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# Chapter 9 Probability and Statistics.pdf

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# Chapter 9 Probability and Statistics.pdf

Probability and Statistics

Probability and Statistics

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### Chapter 9 Probability and Statistics.pdf

1. 1. BITS Pilani, Pilani Campus BITS Pilani Pilani Campus Course No: MTH F113 Probability and Statistics
2. 2. BITS Pilani, Pilani Campus BITS Pilani Pilani Campus Chapter 9: Inferences on Proportions Sumanta Pasari
3. 3. BITS Pilani, Pilani Campus What is Sample Proportion? Example 1: • Suppose a student guesses at the answer on every question in a 300-question examination. If he gets 60 questions correct, then his proportion of correct guesses is 60/300=0.20. • If he gets 75 questions correct, then his proportion of correct guesses is 75/300=.25. • Thus, the proportion of correct guesses is simply the number of correct guesses divided by the total number of questions. 3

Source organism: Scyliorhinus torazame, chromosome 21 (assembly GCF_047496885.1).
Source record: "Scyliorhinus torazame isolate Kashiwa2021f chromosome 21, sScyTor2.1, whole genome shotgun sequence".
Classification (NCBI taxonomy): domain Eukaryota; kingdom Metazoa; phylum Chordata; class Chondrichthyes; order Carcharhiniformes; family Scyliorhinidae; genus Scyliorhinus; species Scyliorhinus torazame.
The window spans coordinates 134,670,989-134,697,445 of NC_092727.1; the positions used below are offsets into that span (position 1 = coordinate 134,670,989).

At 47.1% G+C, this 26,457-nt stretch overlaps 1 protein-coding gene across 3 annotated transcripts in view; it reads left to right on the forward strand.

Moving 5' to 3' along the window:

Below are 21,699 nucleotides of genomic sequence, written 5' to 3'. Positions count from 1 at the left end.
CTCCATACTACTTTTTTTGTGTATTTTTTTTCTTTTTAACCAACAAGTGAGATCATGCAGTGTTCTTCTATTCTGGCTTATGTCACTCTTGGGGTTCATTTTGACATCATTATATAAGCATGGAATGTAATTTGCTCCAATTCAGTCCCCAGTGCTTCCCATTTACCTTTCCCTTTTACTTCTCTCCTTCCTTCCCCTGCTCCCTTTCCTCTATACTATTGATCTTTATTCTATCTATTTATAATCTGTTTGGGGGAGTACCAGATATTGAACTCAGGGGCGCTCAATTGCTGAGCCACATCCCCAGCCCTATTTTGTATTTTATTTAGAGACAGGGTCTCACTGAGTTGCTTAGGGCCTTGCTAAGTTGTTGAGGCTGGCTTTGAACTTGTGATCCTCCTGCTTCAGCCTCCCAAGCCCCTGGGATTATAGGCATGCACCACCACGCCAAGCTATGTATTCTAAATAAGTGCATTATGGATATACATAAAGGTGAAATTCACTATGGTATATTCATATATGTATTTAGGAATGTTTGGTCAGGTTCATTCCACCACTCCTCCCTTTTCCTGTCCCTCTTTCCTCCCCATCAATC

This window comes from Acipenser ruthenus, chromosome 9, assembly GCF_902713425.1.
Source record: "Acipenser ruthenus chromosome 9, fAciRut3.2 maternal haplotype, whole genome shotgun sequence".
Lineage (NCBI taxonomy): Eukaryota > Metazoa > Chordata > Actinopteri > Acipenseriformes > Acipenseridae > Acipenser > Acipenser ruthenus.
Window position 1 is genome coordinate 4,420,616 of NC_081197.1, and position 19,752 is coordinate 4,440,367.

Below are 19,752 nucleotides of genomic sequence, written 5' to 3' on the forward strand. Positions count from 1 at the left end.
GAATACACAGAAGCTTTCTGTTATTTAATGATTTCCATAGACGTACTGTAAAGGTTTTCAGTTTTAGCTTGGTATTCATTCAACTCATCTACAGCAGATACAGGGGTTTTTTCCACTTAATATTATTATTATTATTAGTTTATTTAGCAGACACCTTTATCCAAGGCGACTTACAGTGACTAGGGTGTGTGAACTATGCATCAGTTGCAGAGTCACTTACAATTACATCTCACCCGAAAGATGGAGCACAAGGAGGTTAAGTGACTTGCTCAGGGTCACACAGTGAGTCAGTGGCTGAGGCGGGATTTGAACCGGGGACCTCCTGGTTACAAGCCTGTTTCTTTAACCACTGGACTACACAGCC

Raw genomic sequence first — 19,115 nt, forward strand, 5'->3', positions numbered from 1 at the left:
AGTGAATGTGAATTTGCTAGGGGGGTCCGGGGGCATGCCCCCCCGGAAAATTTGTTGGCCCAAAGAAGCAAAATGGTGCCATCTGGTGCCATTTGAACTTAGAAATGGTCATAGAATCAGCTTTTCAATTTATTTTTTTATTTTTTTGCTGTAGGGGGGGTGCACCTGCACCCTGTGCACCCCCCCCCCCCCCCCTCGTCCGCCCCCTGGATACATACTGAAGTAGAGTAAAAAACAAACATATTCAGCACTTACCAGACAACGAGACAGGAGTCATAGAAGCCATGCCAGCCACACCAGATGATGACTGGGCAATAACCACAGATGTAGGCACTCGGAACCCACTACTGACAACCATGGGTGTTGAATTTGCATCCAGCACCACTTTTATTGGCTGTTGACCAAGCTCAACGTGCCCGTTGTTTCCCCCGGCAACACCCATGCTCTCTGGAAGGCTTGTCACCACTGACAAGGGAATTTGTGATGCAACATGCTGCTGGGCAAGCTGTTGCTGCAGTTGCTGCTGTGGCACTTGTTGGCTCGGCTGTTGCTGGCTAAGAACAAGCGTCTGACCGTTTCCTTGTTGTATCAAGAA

4. 4. BITS Pilani, Pilani Campus What is Sample Proportion? Examples: • Babies: Is the proportion of Indian babies born male different from 0.50? • Handedness: Are more than 80% of Indians right handed? • Ice cream: Is the percentage of “creamery” customers who prefer chocolate ice cream over vanilla less than 70%? • Students: Is the proportion of Indian students visiting abroad during BTech is less than 0.20? 4
5. 5. BITS Pilani, Pilani Campus We would like to estimate “population proportion”, somehow using random samples. So, we have a population of interest; a particular trait (a distinguishing characteristic or quality) is being studied, and each member of the population can be classified as either having the trait or not (like, Bernoulli trials). Let’s Define…
6. 6. BITS Pilani, Pilani Campus Let us draw a random sample X1, X2, …, Xn of size n from population, where Xi = 1, if the i-th member of the sample has the trait = 0, if i-th sample does not have the trait Then, gives the number of objects in the sample with the trait and the statistic X/n gives the proportion of the sample with the trait. Note that X is a binomial RV with parameters n (known) and p. Let’s Define… 1 n X X i i   